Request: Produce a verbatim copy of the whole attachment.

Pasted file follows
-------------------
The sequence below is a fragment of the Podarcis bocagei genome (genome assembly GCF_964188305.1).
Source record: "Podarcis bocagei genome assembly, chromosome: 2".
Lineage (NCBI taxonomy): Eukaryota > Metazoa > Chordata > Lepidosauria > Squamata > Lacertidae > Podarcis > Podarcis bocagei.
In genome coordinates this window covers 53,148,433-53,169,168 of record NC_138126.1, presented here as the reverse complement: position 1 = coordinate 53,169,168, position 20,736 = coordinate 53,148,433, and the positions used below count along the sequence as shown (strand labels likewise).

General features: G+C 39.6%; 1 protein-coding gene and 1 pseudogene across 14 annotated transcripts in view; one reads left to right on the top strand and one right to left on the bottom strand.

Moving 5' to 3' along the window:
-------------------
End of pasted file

The sequence below is a fragment of the Podarcis bocagei genome (genome assembly GCF_964188305.1).
Source record: "Podarcis bocagei genome assembly, chromosome: 2".
Lineage (NCBI taxonomy): Eukaryota > Metazoa > Chordata > Lepidosauria > Squamata > Lacertidae > Podarcis > Podarcis bocagei.
In genome coordinates this window covers 53,148,433-53,169,168 of record NC_138126.1, presented here as the reverse complement: position 1 = coordinate 53,169,168, position 20,736 = coordinate 53,148,433, and the positions used below count along the sequence as shown (strand labels likewise).

General features: G+C 39.6%; 1 protein-coding gene and 1 pseudogene across 14 annotated transcripts in view; one reads left to right on the top strand and one right to left on the bottom strand.

Moving 5' to 3' along the window: